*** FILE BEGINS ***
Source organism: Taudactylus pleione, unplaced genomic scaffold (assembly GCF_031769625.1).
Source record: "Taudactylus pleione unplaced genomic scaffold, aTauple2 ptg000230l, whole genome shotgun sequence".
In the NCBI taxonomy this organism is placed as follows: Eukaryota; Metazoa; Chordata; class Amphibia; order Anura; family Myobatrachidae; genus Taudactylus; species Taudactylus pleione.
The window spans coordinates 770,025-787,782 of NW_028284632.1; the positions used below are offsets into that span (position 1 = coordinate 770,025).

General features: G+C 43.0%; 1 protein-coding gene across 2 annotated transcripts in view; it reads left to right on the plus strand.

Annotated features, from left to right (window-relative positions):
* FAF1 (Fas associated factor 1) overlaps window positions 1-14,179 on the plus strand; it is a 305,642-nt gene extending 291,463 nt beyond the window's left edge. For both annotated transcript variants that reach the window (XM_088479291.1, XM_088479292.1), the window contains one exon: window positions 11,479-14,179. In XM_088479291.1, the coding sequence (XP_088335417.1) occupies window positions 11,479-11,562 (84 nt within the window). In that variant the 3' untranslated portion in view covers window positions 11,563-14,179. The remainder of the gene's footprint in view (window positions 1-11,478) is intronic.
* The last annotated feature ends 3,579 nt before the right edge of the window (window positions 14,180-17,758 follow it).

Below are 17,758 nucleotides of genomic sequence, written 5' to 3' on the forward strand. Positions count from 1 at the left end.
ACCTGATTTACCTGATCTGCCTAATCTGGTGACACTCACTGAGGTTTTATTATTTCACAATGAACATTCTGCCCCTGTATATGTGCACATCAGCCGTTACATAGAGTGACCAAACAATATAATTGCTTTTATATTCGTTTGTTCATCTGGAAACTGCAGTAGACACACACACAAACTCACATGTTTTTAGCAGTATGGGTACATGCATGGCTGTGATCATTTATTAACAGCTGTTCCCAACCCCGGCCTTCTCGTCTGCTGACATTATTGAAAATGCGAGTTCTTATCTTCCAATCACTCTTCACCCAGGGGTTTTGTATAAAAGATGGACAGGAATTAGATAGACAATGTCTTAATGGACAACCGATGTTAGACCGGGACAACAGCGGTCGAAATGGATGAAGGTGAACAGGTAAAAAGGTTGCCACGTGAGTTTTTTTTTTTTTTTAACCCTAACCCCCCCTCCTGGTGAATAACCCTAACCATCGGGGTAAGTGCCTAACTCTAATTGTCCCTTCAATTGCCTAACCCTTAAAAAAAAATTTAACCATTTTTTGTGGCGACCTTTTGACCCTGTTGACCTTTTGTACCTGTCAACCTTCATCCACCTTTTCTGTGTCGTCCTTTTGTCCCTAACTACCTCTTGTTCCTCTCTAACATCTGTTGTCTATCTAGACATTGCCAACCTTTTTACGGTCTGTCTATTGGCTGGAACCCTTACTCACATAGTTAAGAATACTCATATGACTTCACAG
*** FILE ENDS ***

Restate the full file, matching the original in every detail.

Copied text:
Source organism: Taudactylus pleione, unplaced genomic scaffold (assembly GCF_031769625.1).
Source record: "Taudactylus pleione unplaced genomic scaffold, aTauple2 ptg000230l, whole genome shotgun sequence".
In the NCBI taxonomy this organism is placed as follows: Eukaryota; Metazoa; Chordata; class Amphibia; order Anura; family Myobatrachidae; genus Taudactylus; species Taudactylus pleione.
The window spans coordinates 770,025-787,782 of NW_028284632.1; the positions used below are offsets into that span (position 1 = coordinate 770,025).

General features: G+C 43.0%; 1 protein-coding gene across 2 annotated transcripts in view; it reads left to right on the plus strand.

Annotated features, from left to right (window-relative positions):
* FAF1 (Fas associated factor 1) overlaps window positions 1-14,179 on the plus strand; it is a 305,642-nt gene extending 291,463 nt beyond the window's left edge. For both annotated transcript variants that reach the window (XM_088479291.1, XM_088479292.1), the window contains one exon: window positions 11,479-14,179. In XM_088479291.1, the coding sequence (XP_088335417.1) occupies window positions 11,479-11,562 (84 nt within the window). In that variant the 3' untranslated portion in view covers window positions 11,563-14,179. The remainder of the gene's footprint in view (window positions 1-11,478) is intronic.
* The last annotated feature ends 3,579 nt before the right edge of the window (window positions 14,180-17,758 follow it).

Below are 17,758 nucleotides of genomic sequence, written 5' to 3' on the forward strand. Positions count from 1 at the left end.
ACCTGATTTACCTGATCTGCCTAATCTGGTGACACTCACTGAGGTTTTATTATTTCACAATGAACATTCTGCCCCTGTATATGTGCACATCAGCCGTTACATAGAGTGACCAAACAATATAATTGCTTTTATATTCGTTTGTTCATCTGGAAACTGCAGTAGACACACACACAAACTCACATGTTTTTAGCAGTATGGGTACATGCATGGCTGTGATCATTTATTAACAGCTGTTCCCAACCCCGGCCTTCTCGTCTGCTGACATTATTGAAAATGCGAGTTCTTATCTTCCAATCACTCTTCACCCAGGGGTTTTGTATAAAAGATGGACAGGAATTAGATAGACAATGTCTTAATGGACAACCGATGTTAGACCGGGACAACAGCGGTCGAAATGGATGAAGGTGAACAGGTAAAAAGGTTGCCACGTGAGTTTTTTTTTTTTTTTAACCCTAACCCCCCCTCCTGGTGAATAACCCTAACCATCGGGGTAAGTGCCTAACTCTAATTGTCCCTTCAATTGCCTAACCCTTAAAAAAAAATTTAACCATTTTTTGTGGCGACCTTTTGACCCTGTTGACCTTTTGTACCTGTCAACCTTCATCCACCTTTTCTGTGTCGTCCTTTTGTCCCTAACTACCTCTTGTTCCTCTCTAACATCTGTTGTCTATCTAGACATTGCCAACCTTTTTACGGTCTGTCTATTGGCTGGAACCCTTACTCACATAGTTAAGAATACTCATATGACTTCACAG